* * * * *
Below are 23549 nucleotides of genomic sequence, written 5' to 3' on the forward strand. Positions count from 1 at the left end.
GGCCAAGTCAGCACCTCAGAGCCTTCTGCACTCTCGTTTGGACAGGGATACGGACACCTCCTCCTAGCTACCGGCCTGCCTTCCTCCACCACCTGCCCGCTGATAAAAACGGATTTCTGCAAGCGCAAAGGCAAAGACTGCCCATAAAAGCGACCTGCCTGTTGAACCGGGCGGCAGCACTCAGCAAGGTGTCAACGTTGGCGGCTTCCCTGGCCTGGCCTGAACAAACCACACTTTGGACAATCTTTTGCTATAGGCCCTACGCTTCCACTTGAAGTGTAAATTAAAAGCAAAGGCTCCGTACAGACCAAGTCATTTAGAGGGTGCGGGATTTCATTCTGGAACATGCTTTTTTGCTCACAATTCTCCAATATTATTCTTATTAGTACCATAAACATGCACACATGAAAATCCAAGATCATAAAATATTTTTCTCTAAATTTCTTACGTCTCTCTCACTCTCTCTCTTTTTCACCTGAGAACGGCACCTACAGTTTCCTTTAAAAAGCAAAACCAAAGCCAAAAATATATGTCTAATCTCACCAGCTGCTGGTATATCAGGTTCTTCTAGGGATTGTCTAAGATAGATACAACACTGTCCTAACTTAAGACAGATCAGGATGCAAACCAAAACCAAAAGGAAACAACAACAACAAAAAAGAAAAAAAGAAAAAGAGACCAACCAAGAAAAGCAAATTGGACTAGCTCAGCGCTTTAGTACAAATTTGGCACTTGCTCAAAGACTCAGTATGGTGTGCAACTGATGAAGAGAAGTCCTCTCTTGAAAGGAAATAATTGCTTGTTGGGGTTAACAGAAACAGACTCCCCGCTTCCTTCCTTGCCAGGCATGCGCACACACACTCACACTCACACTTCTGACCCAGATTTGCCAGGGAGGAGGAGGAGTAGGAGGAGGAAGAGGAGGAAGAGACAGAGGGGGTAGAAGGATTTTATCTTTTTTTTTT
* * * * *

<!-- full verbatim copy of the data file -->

Below are 23549 nucleotides of genomic sequence, written 5' to 3' on the forward strand. Positions count from 1 at the left end.
GGCCAAGTCAGCACCTCAGAGCCTTCTGCACTCTCGTTTGGACAGGGATACGGACACCTCCTCCTAGCTACCGGCCTGCCTTCCTCCACCACCTGCCCGCTGATAAAAACGGATTTCTGCAAGCGCAAAGGCAAAGACTGCCCATAAAAGCGACCTGCCTGTTGAACCGGGCGGCAGCACTCAGCAAGGTGTCAACGTTGGCGGCTTCCCTGGCCTGGCCTGAACAAACCACACTTTGGACAATCTTTTGCTATAGGCCCTACGCTTCCACTTGAAGTGTAAATTAAAAGCAAAGGCTCCGTACAGACCAAGTCATTTAGAGGGTGCGGGATTTCATTCTGGAACATGCTTTTTTGCTCACAATTCTCCAATATTATTCTTATTAGTACCATAAACATGCACACATGAAAATCCAAGATCATAAAATATTTTTCTCTAAATTTCTTACGTCTCTCTCACTCTCTCTCTTTTTCACCTGAGAACGGCACCTACAGTTTCCTTTAAAAAGCAAAACCAAAGCCAAAAATATATGTCTAATCTCACCAGCTGCTGGTATATCAGGTTCTTCTAGGGATTGTCTAAGATAGATACAACACTGTCCTAACTTAAGACAGATCAGGATGCAAACCAAAACCAAAAGGAAACAACAACAACAAAAAAGAAAAAAAGAAAAAGAGACCAACCAAGAAAAGCAAATTGGACTAGCTCAGCGCTTTAGTACAAATTTGGCACTTGCTCAAAGACTCAGTATGGTGTGCAACTGATGAAGAGAAGTCCTCTCTTGAAAGGAAATAATTGCTTGTTGGGGTTAACAGAAACAGACTCCCCGCTTCCTTCCTTGCCAGGCATGCGCACACACACTCACACTCACACTTCTGACCCAGATTTGCCAGGGAGGAGGAGGAGTAGGAGGAGGAAGAGGAGGAAGAGACAGAGGGGGTAGAAGGATTTTATCTTTTTTTTTT